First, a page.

I returned and shot a documentary about the "Mormon Olympics."
I mention all of this because, despite his announcement in the very normal, very blue state of Michigan, Mitt Romney's bid to be president is going to raise the specter of his religion. It is strange, and its expression within the culture is strange, and unlike Joe Lieberman's Judaism, that's going to be a problem for Mitt--more so than Hillary's gender or Barack's skin color.
As a political bloc, Mormons have a lot in common with Evangelicals--they're socially conservative, agressively pro-market, family-oriented, and wear a lot sweatshirts and jeans. But this could be said of any fundamentalist faith, from Hinduism to Islam. Oregon's Senator Gordon Smith is mormon, as are Utah's elected officials. Utahns are reliable GOP votes, and when the issue is gay rights or abortion, Mormons and Christians stand shoulder to shoulder.
Electing a president is another matter. Chris Cillizza does a good job of breaking down the barriers of a general audience:
Digging slight deeper into the Gallup numbers, more skepticism becomes apparent. Of those 66 percent of Republicans who said they would cast a vote for a qualified Mormon, 54 percent said they would be "completely comfortable" with that decision while 12 percent expressed "some reservations" with that choice.
Combine those two questions and here's what you get: 54 percent of Republicans in the Gallup poll would vote for a qualified Mormon without a second thought; 42 percent would either not vote for a Mormon or would do so with some level of doubt.
Worse, a lot of those 54% are answering the question in the dark. When CBS asked people what they knew about the religion, only 10% knew a great deal, while 57% knew nothing at all. And only 25% had a favorable impression of it (second worse to Islam). For non-believers, the religion is pretty bizarre--so bizarre that it's mainly disguised behind a tapestry of benign Biblical beliefs. The facts--which surely will emerge--are less benign. (Below, I'll include a largely accurate, but enormously irreverant South Park that details how Joseph Smith founded the religion).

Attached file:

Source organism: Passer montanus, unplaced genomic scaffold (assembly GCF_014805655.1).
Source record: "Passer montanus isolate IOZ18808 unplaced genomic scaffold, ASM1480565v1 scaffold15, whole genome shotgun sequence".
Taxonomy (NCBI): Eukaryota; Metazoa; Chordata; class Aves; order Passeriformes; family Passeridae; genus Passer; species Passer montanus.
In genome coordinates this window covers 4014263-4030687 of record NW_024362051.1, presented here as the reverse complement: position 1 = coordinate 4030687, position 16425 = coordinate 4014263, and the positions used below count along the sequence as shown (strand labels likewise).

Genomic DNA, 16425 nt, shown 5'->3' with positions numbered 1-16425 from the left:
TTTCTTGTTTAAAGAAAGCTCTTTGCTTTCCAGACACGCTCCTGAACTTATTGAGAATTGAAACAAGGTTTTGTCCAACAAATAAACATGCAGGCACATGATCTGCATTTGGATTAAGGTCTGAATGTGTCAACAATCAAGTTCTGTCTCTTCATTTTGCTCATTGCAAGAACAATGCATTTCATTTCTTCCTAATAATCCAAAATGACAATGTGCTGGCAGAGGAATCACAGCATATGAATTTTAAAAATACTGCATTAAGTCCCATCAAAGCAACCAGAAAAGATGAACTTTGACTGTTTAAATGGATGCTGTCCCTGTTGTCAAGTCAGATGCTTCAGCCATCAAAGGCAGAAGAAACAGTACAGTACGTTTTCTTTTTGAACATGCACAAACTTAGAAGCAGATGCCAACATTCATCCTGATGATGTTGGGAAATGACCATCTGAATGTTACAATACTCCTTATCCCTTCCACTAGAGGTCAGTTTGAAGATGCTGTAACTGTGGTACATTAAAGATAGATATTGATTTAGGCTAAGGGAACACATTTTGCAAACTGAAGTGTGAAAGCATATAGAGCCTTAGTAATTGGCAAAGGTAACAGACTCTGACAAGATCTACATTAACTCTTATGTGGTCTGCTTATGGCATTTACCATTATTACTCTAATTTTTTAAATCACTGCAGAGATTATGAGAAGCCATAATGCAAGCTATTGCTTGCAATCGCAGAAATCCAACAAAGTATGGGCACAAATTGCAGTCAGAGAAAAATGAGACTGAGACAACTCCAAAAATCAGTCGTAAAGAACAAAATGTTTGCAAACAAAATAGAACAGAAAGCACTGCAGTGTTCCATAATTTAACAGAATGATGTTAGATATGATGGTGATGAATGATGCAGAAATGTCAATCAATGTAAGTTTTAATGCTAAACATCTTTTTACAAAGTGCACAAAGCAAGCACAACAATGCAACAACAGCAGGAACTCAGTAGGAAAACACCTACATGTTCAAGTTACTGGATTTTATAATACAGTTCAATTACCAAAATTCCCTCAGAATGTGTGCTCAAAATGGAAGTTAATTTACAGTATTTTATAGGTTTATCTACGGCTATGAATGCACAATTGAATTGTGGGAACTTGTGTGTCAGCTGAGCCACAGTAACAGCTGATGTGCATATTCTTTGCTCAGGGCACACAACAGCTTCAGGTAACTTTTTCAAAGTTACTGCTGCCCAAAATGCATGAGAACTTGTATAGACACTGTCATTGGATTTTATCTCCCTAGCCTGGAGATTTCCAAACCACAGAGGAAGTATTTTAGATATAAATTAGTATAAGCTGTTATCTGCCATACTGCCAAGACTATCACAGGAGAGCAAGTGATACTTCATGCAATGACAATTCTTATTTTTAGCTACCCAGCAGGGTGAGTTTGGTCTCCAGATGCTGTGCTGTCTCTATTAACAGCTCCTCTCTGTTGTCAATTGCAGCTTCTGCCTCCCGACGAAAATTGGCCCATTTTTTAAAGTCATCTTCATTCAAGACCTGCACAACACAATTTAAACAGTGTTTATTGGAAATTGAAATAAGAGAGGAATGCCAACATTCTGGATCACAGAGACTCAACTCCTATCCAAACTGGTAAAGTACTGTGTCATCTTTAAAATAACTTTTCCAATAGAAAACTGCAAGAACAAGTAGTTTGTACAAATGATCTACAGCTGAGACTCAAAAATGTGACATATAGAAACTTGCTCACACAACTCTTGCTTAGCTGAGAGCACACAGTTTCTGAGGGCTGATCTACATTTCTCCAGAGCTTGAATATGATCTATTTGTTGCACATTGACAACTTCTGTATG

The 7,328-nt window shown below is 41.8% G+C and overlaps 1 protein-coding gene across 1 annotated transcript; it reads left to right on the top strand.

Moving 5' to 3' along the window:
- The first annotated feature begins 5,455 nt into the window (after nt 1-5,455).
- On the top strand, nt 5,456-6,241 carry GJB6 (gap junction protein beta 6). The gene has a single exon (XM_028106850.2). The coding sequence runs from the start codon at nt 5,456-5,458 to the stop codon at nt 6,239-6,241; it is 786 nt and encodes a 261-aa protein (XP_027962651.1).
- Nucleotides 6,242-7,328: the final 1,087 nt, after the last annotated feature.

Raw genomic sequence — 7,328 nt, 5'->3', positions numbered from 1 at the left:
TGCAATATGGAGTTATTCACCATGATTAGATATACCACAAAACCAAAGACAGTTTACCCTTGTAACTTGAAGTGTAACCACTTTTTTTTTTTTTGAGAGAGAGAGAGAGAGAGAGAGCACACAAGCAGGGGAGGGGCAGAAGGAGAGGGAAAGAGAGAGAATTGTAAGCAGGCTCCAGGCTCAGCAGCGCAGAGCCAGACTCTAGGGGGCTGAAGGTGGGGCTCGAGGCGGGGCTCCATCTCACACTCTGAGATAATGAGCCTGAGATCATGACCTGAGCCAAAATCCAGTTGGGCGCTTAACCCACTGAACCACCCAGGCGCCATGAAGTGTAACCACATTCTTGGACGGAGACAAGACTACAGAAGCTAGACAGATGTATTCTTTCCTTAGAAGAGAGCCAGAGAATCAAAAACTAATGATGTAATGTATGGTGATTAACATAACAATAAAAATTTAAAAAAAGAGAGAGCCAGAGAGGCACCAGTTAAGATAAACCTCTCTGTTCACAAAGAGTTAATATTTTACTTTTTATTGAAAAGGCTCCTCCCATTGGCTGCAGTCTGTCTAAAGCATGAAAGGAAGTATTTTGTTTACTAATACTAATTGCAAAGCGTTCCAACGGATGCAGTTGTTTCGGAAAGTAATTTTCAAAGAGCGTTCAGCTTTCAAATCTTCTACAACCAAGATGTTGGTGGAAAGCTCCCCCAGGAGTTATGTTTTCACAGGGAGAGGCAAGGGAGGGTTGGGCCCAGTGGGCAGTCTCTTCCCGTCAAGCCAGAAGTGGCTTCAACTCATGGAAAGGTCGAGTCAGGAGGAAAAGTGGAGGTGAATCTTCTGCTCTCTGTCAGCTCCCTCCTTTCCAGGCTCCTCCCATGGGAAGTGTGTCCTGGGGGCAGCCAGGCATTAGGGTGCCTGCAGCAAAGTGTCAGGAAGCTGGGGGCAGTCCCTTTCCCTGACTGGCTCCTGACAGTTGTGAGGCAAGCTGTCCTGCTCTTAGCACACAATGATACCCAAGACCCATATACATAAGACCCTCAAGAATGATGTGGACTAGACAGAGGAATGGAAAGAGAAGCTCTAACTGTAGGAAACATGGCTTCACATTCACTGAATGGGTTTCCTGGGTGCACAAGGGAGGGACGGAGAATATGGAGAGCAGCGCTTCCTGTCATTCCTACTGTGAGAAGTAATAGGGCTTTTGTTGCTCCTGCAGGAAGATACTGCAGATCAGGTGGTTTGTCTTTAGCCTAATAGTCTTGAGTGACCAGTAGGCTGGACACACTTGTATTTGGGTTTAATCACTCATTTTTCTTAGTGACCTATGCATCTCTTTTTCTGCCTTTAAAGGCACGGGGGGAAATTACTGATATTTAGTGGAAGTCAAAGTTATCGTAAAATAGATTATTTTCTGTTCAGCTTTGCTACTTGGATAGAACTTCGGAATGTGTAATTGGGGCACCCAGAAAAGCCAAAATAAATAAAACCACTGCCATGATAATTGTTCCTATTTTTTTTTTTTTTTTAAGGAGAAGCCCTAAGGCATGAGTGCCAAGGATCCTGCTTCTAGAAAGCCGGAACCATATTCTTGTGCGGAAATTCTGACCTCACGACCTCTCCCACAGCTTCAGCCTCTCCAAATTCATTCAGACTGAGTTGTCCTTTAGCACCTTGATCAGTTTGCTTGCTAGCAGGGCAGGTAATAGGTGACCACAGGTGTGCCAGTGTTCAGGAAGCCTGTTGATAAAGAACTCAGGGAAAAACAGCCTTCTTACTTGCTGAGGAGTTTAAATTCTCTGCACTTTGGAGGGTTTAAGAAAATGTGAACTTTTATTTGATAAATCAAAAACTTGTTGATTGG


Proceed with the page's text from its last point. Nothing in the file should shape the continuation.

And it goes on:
They'll learn about the strange cultural elements of the faith--men as the absolute head of the family, basements full of canned peaches for judgment day, the sphere of heaven being based on the number of kids families produce (!), the secretive weddings that happen privately in Mormon temples, the funny underwear Mormons wear--the list is long.
Mormonism's history, famous for polygamy, less so for its overt racism, poses difficult problems. (The faith believes that the Native Americans are a lost tribe of Israel who "had dwindled in unbelief they became a dark, and loathsome, and a filthy people, full of idleness and all manner of abominations." Utah Mormons actively tried to adopt Native American children to bring them into the light. It wasn't until 1978 that Mormons allowed blacks ordination. And so on.)
Ironically, it will probably be Romney's own party who launches the viscious attacks I anticipate. Because, while Evangelicals are happy to join with Mormons as a voting bloc, they seem less willing to elect them president. All of this dirty laundry is going to come out, and I suspect many of the fringe leaders will attack Romney. More importantly, he will lose a sizeable percentage of Evangelical base voters, and the ones he keeps won't be the kinds of voters who put Dubya on their shoulders in 2000 and 2004. Romney's campaign will be a non-starter, and I'm willing to go so far as to predict* he'll withdraw before Super Tuesday next spring.
Okay, enough of the analysis, here's the entertainment portion of our post:
*Record, including sports predictions, through 2007: 9.2% accuracy. A word to the wise.